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Ireland

GEOGRAPHY Ireland lies in the Atlantic Ocean, west of Great Britain, from which it is separated ...

Ireland, Ven. William

( Alias Ironmonger.) Jesuit martyr, born in Lincolnshire, 1636; executed at Tyburn, 24 Jan. ...

Irenaeus, Saint

Bishop of Lyons, and Father of the Church. Information as to his life is scarce, and in some ...

Irene, Sister

(Catherine FitzGibbon.) Born in London, England, 12 May, 1823; died in New York, 14 August, ...

Irenopolis

A titular see of Isauria, suffragan of Seleucia. Five of its bishops are known: John (325), ...

Iriarte, Ignacio de

Painter, b. at Azcoitia, Guipuzcoa, in 1620; d. at Seville, 1685. Iriarte was the son of Esteban ...

Irish College, in Rome

Towards the close of the sixteenth century, Gregory XIII had sanctioned the foundation of an ...

Irish Colleges, on the Continent

The religious persecution under Elizabeth and James I lead to the suppression of the monastic ...

Irish Confessors and Martyrs

General survey The period covered by this article embraces that between the years 1540 and ...

Irish Literature

It is uncertain at what period and in what manner the Irish discovered the use of letters. It may ...

Irish, The, (in countries other than Ireland)

I. IN THE UNITED STATES Who were the first Irish to land on the American continent and the ...

Irnerius

(GARNERIUS) An Italian jurist and founder of the School of Glossators, b. at Bologna about ...

Iroquois

A noted confederacy of five, and afterwards six, cognate tribes of Iroquoian stock, and closely ...

Irregularity

(Latin in , not, and regula , rule, i. e. not according to rule) A canonical impediment ...

Irremovability

( Latin in , not, and removere , to remove) A quality of certain ecclesiastical ...

Irvingites

A religious sect called after Edward Irving (1792-1834), a deposed Presbyterian minister. They ...

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Isaac

The son of Abraham and Sara. The incidents of his life are told in Genesis 15-35, in a ...

Isaac Jogues, Saint

French missionary, born at Orléans, France, 10 January, 1607; martyred at Ossernenon, ...

Isaac of Armenia

(SAHAK) Catholicos or Patriarch of Armenia (338-439), otherwise known as ISAAC THE GREAT ...

Isaac of Nineveh

A Nestorian bishop of that city in the latter half of the seventh century, being consecrated ...

Isaac of Seleucia

Patriarch of the Persian Church, d. 410. Isaac is celebrated among the patriarchs of the ...

Isabel of France, Saint

Daughter of Louis VIII and of his wife, Blanche of Castille, born in March, 1225; died at ...

Isabella I

("LA CATÓLICA" = "THE CATHOLIC") Queen of Castile ; born in the town of Madrigal de ...

Isaias

Among the writers whom the Hebrew Bible styles the "Latter Prophets" foremost stands "Isaias, the ...

Isaura

Titular see in the Province of Lycaonia, suffragan of Iconium. Isaura, the capital of the ...

Ischia

Diocese of Ischia (Isclana). Ischia, suffragan to Naples, has for its territory the island of ...

Isernia and Venafro

(Diocese of Isernia and Venafro). Isernia is a city in the province of Campobasso in Molise ...

Ishmael

(Septuagint 'Ismaél ; Vulgate Ismahel, in 1 Chronicles 1:28, 20, 31 ). The son of ...

Isidore of Pelusium, Saint

Born at Alexandria in the latter half of the fourth century; d. not later than 449-50. He is ...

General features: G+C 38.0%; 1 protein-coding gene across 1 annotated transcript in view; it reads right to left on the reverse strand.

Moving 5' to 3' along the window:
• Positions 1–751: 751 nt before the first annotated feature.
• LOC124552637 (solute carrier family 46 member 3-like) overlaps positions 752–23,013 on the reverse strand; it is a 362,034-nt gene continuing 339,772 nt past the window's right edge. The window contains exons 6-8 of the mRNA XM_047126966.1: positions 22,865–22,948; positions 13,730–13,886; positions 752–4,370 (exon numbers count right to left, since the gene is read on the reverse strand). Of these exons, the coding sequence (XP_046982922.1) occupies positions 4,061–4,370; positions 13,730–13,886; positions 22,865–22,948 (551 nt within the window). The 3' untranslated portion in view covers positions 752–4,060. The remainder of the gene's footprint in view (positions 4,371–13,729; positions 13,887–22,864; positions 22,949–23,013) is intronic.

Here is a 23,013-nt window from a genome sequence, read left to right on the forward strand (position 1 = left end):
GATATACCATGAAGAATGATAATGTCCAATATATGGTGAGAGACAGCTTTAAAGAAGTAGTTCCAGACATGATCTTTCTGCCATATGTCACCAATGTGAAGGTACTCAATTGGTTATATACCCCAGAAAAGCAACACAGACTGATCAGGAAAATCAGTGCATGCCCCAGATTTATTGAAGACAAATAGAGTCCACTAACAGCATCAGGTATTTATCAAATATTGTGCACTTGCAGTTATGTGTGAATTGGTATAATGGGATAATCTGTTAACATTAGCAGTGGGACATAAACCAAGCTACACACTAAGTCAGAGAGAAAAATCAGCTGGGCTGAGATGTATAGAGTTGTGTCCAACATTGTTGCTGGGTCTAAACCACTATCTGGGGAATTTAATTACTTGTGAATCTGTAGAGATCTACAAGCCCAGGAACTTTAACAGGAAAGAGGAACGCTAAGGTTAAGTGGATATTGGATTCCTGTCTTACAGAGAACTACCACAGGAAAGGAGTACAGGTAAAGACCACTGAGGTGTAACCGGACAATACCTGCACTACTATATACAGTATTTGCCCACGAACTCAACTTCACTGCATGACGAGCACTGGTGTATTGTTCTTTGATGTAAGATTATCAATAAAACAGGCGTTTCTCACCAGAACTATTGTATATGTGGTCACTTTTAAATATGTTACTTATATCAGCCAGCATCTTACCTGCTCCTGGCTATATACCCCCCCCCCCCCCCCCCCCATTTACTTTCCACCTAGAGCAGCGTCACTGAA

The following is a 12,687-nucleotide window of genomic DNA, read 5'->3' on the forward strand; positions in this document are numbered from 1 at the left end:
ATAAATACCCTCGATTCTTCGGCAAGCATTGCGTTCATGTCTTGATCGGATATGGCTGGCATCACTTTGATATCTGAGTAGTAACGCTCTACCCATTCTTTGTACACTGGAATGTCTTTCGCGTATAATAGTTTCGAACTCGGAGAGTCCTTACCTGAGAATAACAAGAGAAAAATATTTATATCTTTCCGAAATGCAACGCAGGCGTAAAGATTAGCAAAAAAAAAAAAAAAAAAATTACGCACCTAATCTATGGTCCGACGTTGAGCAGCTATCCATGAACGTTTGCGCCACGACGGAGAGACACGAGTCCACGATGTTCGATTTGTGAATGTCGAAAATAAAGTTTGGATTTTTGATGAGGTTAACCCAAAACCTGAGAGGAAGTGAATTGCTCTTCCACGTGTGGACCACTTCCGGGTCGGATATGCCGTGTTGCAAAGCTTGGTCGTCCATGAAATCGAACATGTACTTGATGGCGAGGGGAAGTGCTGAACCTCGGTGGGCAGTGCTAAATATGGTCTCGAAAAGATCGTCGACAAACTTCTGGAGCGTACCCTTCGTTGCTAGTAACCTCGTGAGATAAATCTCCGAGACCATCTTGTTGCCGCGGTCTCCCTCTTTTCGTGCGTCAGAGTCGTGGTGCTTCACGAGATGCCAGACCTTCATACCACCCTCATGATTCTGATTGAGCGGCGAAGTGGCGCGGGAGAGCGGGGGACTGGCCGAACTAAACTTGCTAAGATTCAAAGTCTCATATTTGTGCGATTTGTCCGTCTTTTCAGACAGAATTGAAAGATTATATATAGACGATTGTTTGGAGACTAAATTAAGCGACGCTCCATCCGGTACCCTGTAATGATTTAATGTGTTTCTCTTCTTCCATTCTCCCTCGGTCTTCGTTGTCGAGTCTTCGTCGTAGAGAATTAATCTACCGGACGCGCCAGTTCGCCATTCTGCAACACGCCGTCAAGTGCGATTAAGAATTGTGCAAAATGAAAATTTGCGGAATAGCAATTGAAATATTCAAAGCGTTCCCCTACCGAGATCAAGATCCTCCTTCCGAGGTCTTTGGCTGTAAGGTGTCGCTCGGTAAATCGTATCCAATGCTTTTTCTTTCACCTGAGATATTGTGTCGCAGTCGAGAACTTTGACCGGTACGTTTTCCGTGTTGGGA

Isidore of Seville, Saint

Born at Cartagena, Spain, about 560; died 4 April, 636. Isidore was the son of Severianus and ...

Isidore of Thessalonica

Cardinal and sometime Metropolitan of Kiev or Moscow, b. at Thessalonica (Saloniki) towards ...

Isidore the Labourer, Saint

A Spanish daylabourer; b. near Madrid, about the year 1070; d. 15 May, 1130, at the same place. ...

Isionda

A titular see in the province of Pamphylia Secunda; it was a suffragan of Perge. Artemidorus, ...

Isla, José Francisco de

Spanish preacher and satirist, b. at Villavidantes (Kingdom of Leon ), 24 March, 1703; d. at ...

Islam (Concept)

Islam , an Arabic word which, since Mohammed's time, has acquired a religious and technical ...

Islam (Religion)

I. THE FOUNDER Mohammed, "the Praised One", the prophet of Islam and the founder of ...

Isleta Pueblo

The name of two pueblos of the ancient Tigua tribe, of remote Shoshoncan stock. The older and ...

Islip, Simon

An Archbishop of Canterbury, b. at Islip, near Oxford; d. at Mayfield, Sussex, 26 April, 1366. ...

Ismael

(Septuagint 'Ismaél ; Vulgate Ismahel, in 1 Chronicles 1:28, 20, 31 ). The son of ...

Ispahan

A Catholic Armenian Latin see. Under the name of Aspandana it was once one of the principal towns ...

Israelites

The word designates the descendants of the Patriarch Jacob, or Israel. It corresponds to the ...

Issachar

The exact derivation and the precise meaning of the name are unknown. It designates, first, the ...

Issus

A titular see of Cilicia Prima, suffragan of Tarsus. The city is famous for a whole series of ...

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It 9

Ita, Saint

Saint Ita, called the "Brigid of Munster"; b. in the present County of Waterford, about 475; d. 15 ...

Italian Literature

Origins and Development The modern language of Italy is naturally derived from Latin, a ...

Italians in the United States

Christopher Columbus, an Italian, was the leader of those who in succeeding centuries were led by ...

Italo-Greeks

The name applied to the Greeks in Italy who observe the Byzantine Rite. They embrace three ...

Italy

In ancient times Italy had several other names: it was called Saturnia, in honour of Saturn; ...

Ite Missa Est

This is the versicle chanted in the Roman Rite by the deacon at the end of Mass, after the ...

Itineraria

(MEDIEVAL CHRISTIAN GUIDE-BOOKS: Latin iter , gen. itineris , journey) Under this term are ...

Itinerarium

A form of prayer used by monks and clerics before setting out on a journey, and for that ...

Ittenbach, Franz

Historical painter ; born at Königswinter, at the foot of the Drachenfels, in 1813; died at ...

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Iv 5

Ives, Levi Silliman

Born at Meriden, Connecticut, U.S.A. 16 September, 1797; d. at New York, 13 October, 1867. He ...

Ives, Saint

(St. Yves) St. Ives, born at Kermartin, near Tréguier, Brittany, 17 October, 1253; died ...

Ivo of Chartres, Saint

(YVO, YVES). One of the most notable bishops of France at the time of the Investiture ...

Ivory

Ivory (French ivoire ; Italian avorio ; Latin ebur ), dentine, the tusks of the elephant, ...

Ivrea, Diocese of

Suffragan of Turin, Northern Italy. The city is situated on the right bank of the Dora Baltea ...

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Ix 1